Lynn Ockersz, in The Island, 13 June  2022, where the title runs thus St. Joseph’s College, Colombo – a dignified 125 years”

One hundred and twenty-five years into its existence, St. Joseph’s College, Colombo remains dignified and spiritually-focused in the Sri Lankan school system. Its achievements have been numerous and multidimensional over the decades but if one were to sum up the essential identity of the College, then, spiritual development would be the phrase to choose.

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Sandadas Coperahewa’s Lifework

A Bibliography of Published/Unpublished Work by Sandadas Coperahewa (1923 – 2022)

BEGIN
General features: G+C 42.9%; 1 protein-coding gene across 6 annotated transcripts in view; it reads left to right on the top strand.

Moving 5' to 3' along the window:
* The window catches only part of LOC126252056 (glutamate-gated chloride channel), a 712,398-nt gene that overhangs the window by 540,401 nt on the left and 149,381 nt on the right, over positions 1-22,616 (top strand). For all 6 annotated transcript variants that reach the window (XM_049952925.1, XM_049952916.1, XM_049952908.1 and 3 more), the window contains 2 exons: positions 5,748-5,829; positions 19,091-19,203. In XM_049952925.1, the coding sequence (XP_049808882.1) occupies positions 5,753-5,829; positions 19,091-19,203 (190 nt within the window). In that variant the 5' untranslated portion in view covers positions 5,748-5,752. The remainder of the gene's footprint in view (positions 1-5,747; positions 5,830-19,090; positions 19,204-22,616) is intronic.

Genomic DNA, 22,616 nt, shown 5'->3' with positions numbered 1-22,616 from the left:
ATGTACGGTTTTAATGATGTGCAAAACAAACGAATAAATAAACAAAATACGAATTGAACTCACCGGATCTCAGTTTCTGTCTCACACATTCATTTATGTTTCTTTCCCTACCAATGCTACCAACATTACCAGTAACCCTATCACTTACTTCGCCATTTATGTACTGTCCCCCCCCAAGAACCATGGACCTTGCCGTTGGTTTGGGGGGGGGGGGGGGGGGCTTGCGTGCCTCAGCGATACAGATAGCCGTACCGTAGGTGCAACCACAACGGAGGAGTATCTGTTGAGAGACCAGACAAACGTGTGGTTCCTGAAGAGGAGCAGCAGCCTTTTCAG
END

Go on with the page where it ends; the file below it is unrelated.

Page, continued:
Books:
යුර ෝපා කලාරේ ලුහුඬු ඉතිහාසරේ සිංහල රපරැළිය හා යුර ෝපා කලා රහළ කලා සසදුව (1958)
[The Sinhala Translation of R.H. Wilenkski’s A Miniature History of European Art and a Comparative Study of European and Sinhalese Art]
 රෙරේ හිමි සෙරුව ( 1991) …. [A commemorative poem on Ven. Pamburana Metteyya Thera of Vajirarama]
 ජගේ කලාකරු කතන්ද – 1 : රලරයෝනාරදෝ දා වින්ි (1992)
 ජගේ කලාකරු කතන්ද – 2 : ෙයිකල් ඇන්ිරලෝ ( 1997)
 ජගේ කලාකරු කතන්ද – 3 : ෆාරයල් ( 1998) …………………. A series of books on World famous artists – Leonardo Da Vinci, Michelangelo and Raphael 

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Vale: Two Appreciations of Sandadas Coperahewa

Mevan Pieris, presenting the Funeral Oration for Sandadas Coperahewa, teacher of S.Thomas’ College Mt Lavinia, Tuesday 7th June 2022.... [with highlighting imposed by The Editor, Thuppahi]